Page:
In truth, it's not the first I've thought of what to do with the idea of having one of the Owens go to California to start a horse ranch. Two or three years ago, I wrote a short story in which just such a place is mentioned. That piece was publishing in--of all places--an anthology of boxing stories. I plan to publish it as a stand-alone story later this year.
As I mulled over how to place some Owen family members on the ranch, at first I thought it would be a continuation of James's story. We all know how much he loves working with horses. Then, since Rulon's son, Roddy, popped up in the final moments of the aforementioned short story, with the ranch on his lips, I thought it would be Rulon who moved to California.
It is someone else's turn.
I have figured out the timeline and know a few things that must happen to establish that ranch. And how Roddy gets there. Now the story must stand in line for its turn to be written. I have two or three other pieces of fiction that must be completed first.
But I will share some of what I wrote yesterday. Behold! An Adventure with Clay Owen (and that most certainly is not the title!).
Clayton Owen paced the floor of the rustic cabin. One yellow pine board squeaked under his feet each time he trod upon it. Pa needed to get another nail in that one. He drew up, facing the small window with the prairie view and leaned heavily on the sill. The sun had slipped behind the mountain to his back, but the light persisted still.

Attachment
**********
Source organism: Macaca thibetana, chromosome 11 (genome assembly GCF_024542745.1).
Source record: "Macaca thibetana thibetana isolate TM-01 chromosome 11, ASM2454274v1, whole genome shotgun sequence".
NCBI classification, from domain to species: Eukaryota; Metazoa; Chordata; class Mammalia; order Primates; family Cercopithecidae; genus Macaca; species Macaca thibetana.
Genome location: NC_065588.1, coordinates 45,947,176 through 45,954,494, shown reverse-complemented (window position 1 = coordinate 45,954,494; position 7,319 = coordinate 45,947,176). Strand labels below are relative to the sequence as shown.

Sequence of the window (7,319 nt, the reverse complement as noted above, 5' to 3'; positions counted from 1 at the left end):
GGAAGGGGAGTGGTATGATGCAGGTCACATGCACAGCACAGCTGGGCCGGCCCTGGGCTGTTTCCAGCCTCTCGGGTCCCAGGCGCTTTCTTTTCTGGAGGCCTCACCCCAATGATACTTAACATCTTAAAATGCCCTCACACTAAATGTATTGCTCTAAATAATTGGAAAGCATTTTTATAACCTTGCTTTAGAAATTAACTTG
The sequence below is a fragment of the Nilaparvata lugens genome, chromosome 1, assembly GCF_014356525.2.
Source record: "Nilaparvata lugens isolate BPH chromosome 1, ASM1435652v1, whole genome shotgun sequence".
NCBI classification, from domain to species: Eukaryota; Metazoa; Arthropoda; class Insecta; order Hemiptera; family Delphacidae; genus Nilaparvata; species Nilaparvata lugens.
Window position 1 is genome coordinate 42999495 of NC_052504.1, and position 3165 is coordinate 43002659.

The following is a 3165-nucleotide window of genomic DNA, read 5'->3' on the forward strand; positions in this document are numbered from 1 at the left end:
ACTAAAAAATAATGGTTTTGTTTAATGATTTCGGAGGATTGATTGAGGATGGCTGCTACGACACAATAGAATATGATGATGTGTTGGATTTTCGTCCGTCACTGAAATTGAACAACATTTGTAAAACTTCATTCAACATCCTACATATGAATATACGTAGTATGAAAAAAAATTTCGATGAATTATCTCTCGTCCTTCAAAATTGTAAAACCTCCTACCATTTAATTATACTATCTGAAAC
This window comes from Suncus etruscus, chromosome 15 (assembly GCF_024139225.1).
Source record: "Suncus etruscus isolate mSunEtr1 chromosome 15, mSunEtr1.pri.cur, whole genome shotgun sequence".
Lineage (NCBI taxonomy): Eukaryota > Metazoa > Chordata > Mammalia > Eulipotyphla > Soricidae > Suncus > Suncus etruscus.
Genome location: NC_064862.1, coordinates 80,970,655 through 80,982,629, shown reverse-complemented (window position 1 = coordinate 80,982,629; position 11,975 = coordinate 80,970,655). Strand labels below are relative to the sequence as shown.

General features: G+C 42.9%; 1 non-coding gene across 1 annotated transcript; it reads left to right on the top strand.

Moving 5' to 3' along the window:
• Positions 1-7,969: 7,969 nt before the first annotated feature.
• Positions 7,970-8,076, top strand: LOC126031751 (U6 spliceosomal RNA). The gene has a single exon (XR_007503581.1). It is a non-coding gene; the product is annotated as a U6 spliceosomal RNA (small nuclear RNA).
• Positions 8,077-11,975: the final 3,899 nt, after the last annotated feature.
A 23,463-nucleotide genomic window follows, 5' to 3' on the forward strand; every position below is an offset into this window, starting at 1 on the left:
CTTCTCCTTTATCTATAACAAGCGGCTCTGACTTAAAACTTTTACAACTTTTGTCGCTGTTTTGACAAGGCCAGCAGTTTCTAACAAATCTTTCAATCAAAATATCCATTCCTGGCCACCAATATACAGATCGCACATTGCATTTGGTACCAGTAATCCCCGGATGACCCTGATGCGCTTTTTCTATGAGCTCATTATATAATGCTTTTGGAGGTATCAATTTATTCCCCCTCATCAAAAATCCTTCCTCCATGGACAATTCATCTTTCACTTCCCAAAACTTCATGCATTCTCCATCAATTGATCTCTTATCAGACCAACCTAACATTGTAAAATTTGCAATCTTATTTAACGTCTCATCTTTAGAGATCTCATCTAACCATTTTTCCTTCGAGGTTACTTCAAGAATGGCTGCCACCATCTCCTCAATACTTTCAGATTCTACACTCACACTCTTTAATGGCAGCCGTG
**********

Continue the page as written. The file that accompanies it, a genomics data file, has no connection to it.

He turned. Pa sat rigidly in his chair, white knuckles gripping the wooden arms. Ma knitted in her chair, the click of her needles as she fashioned the blue wool into a garment now the only sound above Clay's harsh breathing. Her eyes were on her work. She would not intervene.
"I want to learn the skill. It's only two years."
"You're able enough at the forge. You don't need to apprentice to the blacksmith."
"Horseshoes! I can make horseshoes. I need to know more, Pa."
"How can I spare you for two years? Rulon and Carl are all I've got to help me."
Clay approached his father and knelt before the chair. He laid his hands on the backs of his father's. "You have Bertie. You have Henry and the rest of the hands. You can get by without me for two years."
I hope you enjoyed this little Sample. Stay tuned for further bits and pieces as I get back to writing fiction.